by Tim Kane
Often , as we concentrate on churning out pages, we’re unaware of how the reader will respond to our writing. Specifically, our protagonist. Ever have that situation where your readers or critique group bonds more with the secondary characters than your protagonist? Here are some tips to remedy this issue.
Track Who Is More Endearing
It’s okay that your protagonist isn’t the star all the time. She shouldn’t be. It’s not a monologue. Yet, most of the manuscript should revolve around her and her interests. Track who’s the star in each scene. The character who readers bond to will switch, sometimes multiple times in a scene. Yet if you track it, you can be sure that your protagonist is wracking up more reader affection than the others.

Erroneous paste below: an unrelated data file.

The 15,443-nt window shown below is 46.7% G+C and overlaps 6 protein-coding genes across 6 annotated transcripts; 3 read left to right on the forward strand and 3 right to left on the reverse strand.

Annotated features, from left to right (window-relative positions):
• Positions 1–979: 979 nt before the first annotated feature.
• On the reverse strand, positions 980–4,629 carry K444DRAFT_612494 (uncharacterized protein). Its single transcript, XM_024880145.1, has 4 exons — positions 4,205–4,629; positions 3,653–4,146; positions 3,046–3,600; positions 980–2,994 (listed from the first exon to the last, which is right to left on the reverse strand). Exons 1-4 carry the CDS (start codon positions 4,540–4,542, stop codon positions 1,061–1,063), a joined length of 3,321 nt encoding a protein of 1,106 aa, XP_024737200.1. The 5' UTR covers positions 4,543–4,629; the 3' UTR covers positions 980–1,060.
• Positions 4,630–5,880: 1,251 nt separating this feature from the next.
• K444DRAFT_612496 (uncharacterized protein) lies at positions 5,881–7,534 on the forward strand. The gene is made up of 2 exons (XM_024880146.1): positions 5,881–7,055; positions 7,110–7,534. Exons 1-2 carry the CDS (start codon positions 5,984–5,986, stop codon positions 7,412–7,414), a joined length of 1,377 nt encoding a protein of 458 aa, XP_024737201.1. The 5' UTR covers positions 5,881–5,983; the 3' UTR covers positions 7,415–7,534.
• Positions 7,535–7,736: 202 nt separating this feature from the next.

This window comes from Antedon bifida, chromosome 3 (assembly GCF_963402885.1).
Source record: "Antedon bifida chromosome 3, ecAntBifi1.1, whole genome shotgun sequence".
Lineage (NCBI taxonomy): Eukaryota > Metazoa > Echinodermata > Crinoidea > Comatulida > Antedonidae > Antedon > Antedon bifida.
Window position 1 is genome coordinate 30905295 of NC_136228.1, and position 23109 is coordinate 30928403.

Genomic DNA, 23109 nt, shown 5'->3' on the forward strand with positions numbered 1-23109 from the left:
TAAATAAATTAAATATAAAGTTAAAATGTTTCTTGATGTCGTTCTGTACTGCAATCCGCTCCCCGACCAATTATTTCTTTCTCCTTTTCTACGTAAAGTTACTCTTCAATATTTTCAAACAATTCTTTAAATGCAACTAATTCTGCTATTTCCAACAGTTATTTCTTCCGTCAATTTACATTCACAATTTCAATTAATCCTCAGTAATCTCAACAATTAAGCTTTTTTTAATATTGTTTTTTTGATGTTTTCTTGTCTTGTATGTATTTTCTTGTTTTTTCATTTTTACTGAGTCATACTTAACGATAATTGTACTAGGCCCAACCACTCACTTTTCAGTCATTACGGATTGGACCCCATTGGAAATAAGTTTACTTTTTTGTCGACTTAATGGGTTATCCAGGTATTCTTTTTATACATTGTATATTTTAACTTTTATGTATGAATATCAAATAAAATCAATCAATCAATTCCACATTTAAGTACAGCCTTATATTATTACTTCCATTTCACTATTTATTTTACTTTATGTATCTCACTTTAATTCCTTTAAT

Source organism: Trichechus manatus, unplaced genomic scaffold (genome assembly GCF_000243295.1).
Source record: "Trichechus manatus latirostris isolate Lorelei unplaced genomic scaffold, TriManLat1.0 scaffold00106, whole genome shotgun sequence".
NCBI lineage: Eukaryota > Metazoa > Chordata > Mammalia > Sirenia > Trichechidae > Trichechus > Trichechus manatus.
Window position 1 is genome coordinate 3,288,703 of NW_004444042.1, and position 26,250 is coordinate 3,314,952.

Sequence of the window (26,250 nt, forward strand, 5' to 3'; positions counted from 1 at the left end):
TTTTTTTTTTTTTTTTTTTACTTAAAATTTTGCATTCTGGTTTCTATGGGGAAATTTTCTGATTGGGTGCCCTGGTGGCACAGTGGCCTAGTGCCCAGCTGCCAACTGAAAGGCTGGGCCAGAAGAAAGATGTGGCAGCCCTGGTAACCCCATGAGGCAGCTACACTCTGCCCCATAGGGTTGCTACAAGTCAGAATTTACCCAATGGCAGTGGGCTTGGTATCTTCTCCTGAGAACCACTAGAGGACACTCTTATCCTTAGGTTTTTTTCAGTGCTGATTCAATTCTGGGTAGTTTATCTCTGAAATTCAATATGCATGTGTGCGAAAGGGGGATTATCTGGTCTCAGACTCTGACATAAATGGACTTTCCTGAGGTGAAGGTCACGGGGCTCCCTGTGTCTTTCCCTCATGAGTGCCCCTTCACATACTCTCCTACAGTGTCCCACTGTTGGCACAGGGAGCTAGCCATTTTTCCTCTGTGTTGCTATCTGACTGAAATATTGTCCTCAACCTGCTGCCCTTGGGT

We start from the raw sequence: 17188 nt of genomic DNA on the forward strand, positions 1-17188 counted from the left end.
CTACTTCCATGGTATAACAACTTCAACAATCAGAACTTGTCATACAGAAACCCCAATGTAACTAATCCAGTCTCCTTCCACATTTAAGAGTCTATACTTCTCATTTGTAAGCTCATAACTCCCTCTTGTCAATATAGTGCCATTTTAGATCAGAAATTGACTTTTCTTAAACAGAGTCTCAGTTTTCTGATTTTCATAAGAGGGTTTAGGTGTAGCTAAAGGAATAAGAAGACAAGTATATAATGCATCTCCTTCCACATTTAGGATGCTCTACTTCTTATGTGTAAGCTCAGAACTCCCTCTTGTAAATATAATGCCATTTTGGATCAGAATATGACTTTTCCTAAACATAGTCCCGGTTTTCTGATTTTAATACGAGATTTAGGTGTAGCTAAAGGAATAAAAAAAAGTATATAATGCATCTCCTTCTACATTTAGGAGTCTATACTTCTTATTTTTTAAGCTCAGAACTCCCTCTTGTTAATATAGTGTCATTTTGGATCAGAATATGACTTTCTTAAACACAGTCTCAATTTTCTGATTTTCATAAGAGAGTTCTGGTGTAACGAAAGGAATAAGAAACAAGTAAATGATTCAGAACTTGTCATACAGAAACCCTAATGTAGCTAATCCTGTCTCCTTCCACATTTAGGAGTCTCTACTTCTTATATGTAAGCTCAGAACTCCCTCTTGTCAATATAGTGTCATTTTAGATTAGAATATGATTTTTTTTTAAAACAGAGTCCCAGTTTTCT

Send Your Protagonist to Therapy
Often, readers won’t believe your character because you don’t understand him yourself. You need to dig deep. Find his inner fears. Childhood crushes. Favorite dessert. Often these details never make it into any scene in the manuscript, but they are essential to a well-rounded character.
Hey, maybe if everyone likes the sidekick, then perhaps he should step to the front. I’ve had this. I simply could not get into the head of my protagonist. Yet I had his best friend down. So much so, that when I was tasked with rewriting this manuscript, I ditched the main character and made it all about the friend.